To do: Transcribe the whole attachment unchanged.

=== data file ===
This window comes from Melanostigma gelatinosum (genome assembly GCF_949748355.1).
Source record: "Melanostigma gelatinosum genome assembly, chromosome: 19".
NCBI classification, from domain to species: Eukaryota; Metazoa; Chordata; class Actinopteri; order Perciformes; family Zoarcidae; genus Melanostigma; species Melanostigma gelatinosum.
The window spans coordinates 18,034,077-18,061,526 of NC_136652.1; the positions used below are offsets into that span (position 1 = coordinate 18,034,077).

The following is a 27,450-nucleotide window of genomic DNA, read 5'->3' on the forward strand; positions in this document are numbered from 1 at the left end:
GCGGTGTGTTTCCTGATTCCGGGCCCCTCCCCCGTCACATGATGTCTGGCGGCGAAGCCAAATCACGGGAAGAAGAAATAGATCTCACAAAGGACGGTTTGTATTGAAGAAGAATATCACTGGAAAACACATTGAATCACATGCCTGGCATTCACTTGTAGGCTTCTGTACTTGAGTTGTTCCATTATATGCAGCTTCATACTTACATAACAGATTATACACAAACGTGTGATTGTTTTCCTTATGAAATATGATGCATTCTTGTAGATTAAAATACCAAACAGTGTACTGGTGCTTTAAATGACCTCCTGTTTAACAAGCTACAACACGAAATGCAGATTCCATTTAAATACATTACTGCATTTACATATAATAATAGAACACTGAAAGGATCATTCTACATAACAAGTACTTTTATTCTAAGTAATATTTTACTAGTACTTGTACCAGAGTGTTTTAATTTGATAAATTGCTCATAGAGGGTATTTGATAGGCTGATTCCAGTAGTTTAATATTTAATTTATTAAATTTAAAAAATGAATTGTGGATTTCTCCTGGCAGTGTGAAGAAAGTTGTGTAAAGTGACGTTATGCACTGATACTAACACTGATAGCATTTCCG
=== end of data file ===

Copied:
This window comes from Melanostigma gelatinosum (genome assembly GCF_949748355.1).
Source record: "Melanostigma gelatinosum genome assembly, chromosome: 19".
NCBI classification, from domain to species: Eukaryota; Metazoa; Chordata; class Actinopteri; order Perciformes; family Zoarcidae; genus Melanostigma; species Melanostigma gelatinosum.
The window spans coordinates 18,034,077-18,061,526 of NC_136652.1; the positions used below are offsets into that span (position 1 = coordinate 18,034,077).

The following is a 27,450-nucleotide window of genomic DNA, read 5'->3' on the forward strand; positions in this document are numbered from 1 at the left end:
GCGGTGTGTTTCCTGATTCCGGGCCCCTCCCCCGTCACATGATGTCTGGCGGCGAAGCCAAATCACGGGAAGAAGAAATAGATCTCACAAAGGACGGTTTGTATTGAAGAAGAATATCACTGGAAAACACATTGAATCACATGCCTGGCATTCACTTGTAGGCTTCTGTACTTGAGTTGTTCCATTATATGCAGCTTCATACTTACATAACAGATTATACACAAACGTGTGATTGTTTTCCTTATGAAATATGATGCATTCTTGTAGATTAAAATACCAAACAGTGTACTGGTGCTTTAAATGACCTCCTGTTTAACAAGCTACAACACGAAATGCAGATTCCATTTAAATACATTACTGCATTTACATATAATAATAGAACACTGAAAGGATCATTCTACATAACAAGTACTTTTATTCTAAGTAATATTTTACTAGTACTTGTACCAGAGTGTTTTAATTTGATAAATTGCTCATAGAGGGTATTTGATAGGCTGATTCCAGTAGTTTAATATTTAATTTATTAAATTTAAAAAATGAATTGTGGATTTCTCCTGGCAGTGTGAAGAAAGTTGTGTAAAGTGACGTTATGCACTGATACTAACACTGATAGCATTTCCG